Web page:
Recently, we at BizBudding have had quite a few discussions about brand strategy, website domains, and SEO — directly resulting from customers who asked: “Should I combine my websites?”
There are plenty of business owners who think having multiple domains makes it easier for them to brand different components of their business. In some ways, it may. Truth is, having multiple domains for related brands, keywords, and topics will most likely kill your online business.
Your online business is more than selling something online. It is how you create domain authority — how you represent your business to the online community and to Google.
There are several reasons having multiple websites is a bad idea. Here are a five of them.
5 Reasons to Combine Your Websites
1. Duplicate Content Kills
Duplicate content is website content that appears in more than one place (website URL). Duplicate pieces of identical content on the Internet make it difficult for search engines to tell who the original author is. Duplicate content on the same domain (or on multiple related domains) makes it difficult for search engines to determine which version is more relevant.
Search engines don’t know how to direct link metrics (trust, authority, link juice) to versions of duplicate content, and when that content is spread across multiple websites, you reduce your domain authority.
2. Search Engine Rankings Decrease
Let’s say you put the time and energy into managing multiple websites and ensure there is no duplicate content on any of your sites. It’s still not a great idea to have multiple sites, as they will compete with each other to rank in search engine results. Unless your websites cater to very different products, it’s quite likely that you will be using the same or very similar keywords on those websites. You would be better off focusing all your energy on a single site to which you could drive traffic.
Additional problems may crop up if you put your address on your various websites or on Google+ Local pages. Google frowns on businesses having slightly different names, but the same services, address, and telephone number.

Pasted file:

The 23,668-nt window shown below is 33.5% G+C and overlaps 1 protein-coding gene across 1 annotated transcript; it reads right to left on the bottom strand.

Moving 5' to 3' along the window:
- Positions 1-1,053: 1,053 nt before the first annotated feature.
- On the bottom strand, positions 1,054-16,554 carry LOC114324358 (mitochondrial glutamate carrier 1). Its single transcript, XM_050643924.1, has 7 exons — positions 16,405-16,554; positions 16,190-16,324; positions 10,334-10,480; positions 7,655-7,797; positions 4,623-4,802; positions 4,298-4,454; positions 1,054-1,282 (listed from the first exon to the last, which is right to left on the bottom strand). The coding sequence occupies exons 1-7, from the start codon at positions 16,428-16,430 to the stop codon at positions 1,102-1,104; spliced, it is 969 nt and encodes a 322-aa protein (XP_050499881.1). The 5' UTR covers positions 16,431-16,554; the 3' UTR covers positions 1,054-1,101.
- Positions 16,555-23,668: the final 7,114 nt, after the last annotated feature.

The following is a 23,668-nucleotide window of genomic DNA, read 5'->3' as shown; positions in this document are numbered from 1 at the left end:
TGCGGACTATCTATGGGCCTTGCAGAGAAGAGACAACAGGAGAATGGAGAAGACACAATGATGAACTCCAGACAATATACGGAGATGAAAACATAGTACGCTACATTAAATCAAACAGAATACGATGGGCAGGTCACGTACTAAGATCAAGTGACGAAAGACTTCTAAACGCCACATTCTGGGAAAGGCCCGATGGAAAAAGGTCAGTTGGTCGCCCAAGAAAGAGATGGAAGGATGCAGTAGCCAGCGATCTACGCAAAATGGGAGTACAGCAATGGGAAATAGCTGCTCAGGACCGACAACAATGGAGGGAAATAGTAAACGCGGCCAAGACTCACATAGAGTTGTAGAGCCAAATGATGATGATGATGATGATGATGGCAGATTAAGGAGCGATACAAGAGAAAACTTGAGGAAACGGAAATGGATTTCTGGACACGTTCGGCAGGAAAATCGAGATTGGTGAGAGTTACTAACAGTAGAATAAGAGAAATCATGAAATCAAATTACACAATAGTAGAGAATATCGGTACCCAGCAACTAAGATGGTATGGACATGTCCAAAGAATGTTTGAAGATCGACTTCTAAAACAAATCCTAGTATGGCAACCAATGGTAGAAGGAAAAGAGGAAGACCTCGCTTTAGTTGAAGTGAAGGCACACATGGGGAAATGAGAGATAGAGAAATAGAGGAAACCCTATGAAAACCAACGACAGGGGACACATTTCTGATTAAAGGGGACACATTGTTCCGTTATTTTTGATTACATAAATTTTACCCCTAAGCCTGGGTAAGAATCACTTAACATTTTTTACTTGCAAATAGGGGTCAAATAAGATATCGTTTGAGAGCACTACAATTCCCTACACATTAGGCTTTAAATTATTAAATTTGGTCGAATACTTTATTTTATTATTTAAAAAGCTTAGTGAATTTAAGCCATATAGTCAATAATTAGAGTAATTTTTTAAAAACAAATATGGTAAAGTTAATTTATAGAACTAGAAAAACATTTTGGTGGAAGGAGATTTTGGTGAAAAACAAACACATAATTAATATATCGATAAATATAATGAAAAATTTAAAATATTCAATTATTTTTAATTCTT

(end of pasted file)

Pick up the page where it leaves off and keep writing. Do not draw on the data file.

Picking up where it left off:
3. Google Dislikes Websites for Each Location
Many people think they should build a website for each of their locations or facilities. Google strongly recommends building a single site with pages for each location and adding a location finder tool.
Google’s John Mueller gives one of the best reasons why you shouldn’t go with multiple domain names for each location:
Focusing on a single website makes it much easier for our algorithms to understand your site, the services you’re providing, and the regions that you service. Splitting that into separate sites for each location that you ship to not only makes it harder for our algorithms, but also for users (imagine if the post office did that).
You can imagine how confusing and hard it would be to find what you need if the post office had a website for each branch.
4. Customer Confusion
What happens when one of your customers searches for a service you provide and you have that service listed on two different websites? You create confusion for the customer. If they visit both sites, they may notice similarities, but may not be sure the products/services they are viewing are from the same company.
5. Paid Search Costs More
A single website is easier to optimize for good search results than multiple websites. The same model holds true for SEM or paid search. This is especially true if your websites share common keywords. Quite often, your multiple websites will compete with each other for Google Adwords.
Redirect Your Approach
Dedicate yourself to making one website that really stands out. Keep the content fresh. Focus on building a brand that conveys trust, honesty, and transparency.
What about those old domain names? Place a 301 redirect on them, and point them to your main site. The code “301” redirect is interpreted as “moved permanently” by the search engines and ensures that any website traffic your URLs generate is directed to your main site.
Pull it All Together
Unless your products are completely unrelated (like Coca-Cola, Sprite, and Mello Yello), you should combine your sites. A good Information Architecture is your key to pulling your sites together. According to Wikipedia, Information Architecture is:
…the structural design of shared information environments; the art and science of organizing and labeling websites, intranets, online communities and software to support usability and findability; and an emerging community of practice focused on bringing principles of design and architecture to the digital landscape.
Said differently, a good Information Architecture provides you with a road map, guiding you on how to combine your multiple sites into a solid single site.